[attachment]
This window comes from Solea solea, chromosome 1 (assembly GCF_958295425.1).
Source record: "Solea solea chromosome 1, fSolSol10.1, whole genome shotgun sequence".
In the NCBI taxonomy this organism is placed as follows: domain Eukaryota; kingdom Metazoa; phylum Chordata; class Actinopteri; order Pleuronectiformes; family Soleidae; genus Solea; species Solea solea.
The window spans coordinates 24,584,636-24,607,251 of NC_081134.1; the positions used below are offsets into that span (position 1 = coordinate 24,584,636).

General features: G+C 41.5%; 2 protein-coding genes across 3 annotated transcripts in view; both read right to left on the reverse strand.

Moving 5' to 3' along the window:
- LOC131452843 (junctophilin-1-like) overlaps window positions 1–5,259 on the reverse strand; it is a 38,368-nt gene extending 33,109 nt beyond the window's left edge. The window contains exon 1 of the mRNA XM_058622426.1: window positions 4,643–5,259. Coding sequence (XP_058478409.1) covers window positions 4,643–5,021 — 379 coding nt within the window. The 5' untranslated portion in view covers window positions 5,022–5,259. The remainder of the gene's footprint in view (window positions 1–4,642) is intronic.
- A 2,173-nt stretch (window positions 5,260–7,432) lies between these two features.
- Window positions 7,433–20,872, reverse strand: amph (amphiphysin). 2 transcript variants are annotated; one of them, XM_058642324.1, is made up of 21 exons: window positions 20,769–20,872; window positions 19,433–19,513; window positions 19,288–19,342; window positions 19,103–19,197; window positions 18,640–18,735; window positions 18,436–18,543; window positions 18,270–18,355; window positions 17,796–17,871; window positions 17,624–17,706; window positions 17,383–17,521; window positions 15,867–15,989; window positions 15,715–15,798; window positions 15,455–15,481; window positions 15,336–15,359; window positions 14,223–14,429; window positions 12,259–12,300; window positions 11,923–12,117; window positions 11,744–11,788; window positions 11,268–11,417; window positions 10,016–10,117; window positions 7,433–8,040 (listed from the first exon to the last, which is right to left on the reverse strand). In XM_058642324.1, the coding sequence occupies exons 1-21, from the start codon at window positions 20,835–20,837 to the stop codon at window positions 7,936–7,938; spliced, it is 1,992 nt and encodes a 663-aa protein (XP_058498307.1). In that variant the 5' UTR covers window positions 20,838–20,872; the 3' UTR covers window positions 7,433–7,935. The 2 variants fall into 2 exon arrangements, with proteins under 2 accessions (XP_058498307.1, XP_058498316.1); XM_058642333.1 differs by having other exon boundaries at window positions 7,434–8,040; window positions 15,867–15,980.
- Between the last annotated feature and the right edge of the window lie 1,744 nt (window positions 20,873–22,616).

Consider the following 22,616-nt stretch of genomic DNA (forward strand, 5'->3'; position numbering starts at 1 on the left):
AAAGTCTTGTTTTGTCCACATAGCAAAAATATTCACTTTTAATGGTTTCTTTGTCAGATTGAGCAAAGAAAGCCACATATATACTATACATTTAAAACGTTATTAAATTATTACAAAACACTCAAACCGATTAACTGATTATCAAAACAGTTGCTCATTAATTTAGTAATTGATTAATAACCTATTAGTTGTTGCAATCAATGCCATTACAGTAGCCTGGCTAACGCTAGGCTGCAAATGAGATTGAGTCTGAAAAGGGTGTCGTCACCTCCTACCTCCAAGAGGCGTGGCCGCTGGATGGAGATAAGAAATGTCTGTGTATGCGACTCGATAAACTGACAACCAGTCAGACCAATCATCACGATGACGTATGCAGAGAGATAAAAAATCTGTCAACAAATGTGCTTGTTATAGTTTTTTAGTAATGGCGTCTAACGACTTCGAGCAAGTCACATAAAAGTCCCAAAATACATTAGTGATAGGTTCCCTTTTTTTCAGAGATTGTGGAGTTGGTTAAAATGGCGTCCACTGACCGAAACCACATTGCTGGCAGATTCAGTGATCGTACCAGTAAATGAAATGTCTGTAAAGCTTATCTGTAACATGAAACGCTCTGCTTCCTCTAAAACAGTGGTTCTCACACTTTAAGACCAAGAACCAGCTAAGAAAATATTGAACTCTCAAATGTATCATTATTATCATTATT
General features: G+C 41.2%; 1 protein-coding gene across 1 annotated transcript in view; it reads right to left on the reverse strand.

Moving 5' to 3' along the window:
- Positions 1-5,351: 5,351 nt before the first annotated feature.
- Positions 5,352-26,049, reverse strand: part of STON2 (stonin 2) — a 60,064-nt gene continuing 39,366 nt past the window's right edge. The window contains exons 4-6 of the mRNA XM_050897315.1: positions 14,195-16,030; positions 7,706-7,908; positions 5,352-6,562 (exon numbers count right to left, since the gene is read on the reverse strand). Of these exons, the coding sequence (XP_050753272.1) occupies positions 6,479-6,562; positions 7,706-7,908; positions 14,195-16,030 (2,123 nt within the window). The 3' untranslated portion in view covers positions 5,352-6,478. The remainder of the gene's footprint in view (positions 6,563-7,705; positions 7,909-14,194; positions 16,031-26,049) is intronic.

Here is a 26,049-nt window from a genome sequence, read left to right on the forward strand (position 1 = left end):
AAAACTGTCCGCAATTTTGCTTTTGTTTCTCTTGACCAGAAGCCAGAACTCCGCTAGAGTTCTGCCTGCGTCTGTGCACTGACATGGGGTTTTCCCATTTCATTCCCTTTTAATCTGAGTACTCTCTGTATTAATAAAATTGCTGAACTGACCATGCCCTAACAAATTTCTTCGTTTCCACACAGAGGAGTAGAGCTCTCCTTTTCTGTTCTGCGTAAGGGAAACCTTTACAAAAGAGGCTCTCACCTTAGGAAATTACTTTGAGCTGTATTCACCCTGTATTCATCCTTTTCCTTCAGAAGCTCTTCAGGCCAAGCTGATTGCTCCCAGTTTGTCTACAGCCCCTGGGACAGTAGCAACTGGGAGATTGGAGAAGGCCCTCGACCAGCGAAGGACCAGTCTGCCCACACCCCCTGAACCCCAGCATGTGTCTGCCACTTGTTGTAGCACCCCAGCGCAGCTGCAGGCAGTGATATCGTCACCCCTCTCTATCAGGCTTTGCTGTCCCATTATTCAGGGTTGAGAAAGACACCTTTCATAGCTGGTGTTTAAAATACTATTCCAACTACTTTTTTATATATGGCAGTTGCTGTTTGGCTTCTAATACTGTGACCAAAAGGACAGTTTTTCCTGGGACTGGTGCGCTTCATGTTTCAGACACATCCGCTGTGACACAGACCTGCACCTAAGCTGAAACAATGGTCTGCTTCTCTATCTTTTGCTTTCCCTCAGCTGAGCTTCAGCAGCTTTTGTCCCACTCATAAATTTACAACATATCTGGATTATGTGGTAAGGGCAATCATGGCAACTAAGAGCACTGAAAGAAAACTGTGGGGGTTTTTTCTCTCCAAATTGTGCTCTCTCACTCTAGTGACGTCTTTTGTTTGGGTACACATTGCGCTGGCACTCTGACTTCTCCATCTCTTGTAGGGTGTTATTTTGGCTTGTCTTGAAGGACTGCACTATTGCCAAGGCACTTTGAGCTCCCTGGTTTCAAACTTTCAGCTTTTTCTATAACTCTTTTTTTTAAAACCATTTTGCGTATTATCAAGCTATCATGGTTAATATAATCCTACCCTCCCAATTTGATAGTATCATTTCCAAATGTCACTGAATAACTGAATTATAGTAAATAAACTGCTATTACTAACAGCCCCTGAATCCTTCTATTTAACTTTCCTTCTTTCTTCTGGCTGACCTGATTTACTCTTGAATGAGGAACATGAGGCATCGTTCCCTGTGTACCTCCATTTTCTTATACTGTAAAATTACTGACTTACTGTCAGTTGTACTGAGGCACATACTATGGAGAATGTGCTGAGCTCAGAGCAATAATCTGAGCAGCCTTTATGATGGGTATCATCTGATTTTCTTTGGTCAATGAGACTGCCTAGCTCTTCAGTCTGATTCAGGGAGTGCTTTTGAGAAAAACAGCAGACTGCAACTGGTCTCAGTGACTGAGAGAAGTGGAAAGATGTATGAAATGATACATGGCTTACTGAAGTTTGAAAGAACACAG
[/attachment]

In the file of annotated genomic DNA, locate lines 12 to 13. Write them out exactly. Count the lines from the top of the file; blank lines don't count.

AAAGTCTTGTTTTGTCCACATAGCAAAAATATTCACTTTTAATGGTTTCTTTGTCAGATTGAGCAAAGAAAGCCACATATATACTATACATTTAAAACGTTATTAAATTATTACAAAACACTCAAACCGATTAACTGATTATCAAAACAGTTGCTCATTAATTTAGTAATTGATTAATAACCTATTAGTTGTTGCAATCAATGCCATTACAGTAGCCTGGCTAACGCTAGGCTGCAAATGAGATTGAGTCTGAAAAGGGTGTCGTCACCTCCTACCTCCAAGAGGCGTGGCCGCTGGATGGAGATAAGAAATGTCTGTGTATGCGACTCGATAAACTGACAACCAGTCAGACCAATCATCACGATGACGTATGCAGAGAGATAAAAAATCTGTCAACAAATGTGCTTGTTATAGTTTTTTAGTAATGGCGTCTAACGACTTCGAGCAAGTCACATAAAAGTCCCAAAATACATTAGTGATAGGTTCCCTTTTTTTCAGAGATTGTGGAGTTGGTTAAAATGGCGTCCACTGACCGAAACCACATTGCTGGCAGATTCAGTGATCGTACCAGTAAATGAAATGTCTGTAAAGCTTATCTGTAACATGAAACGCTCTGCTTCCTCTAAAACAGTGGTTCTCACACTTTAAGACCAAGAACCAGCTAAGAAAATATTGAACTCTCAAATGTATCATTATTATCATTATT
General features: G+C 41.2%; 1 protein-coding gene across 1 annotated transcript in view; it reads right to left on the reverse strand.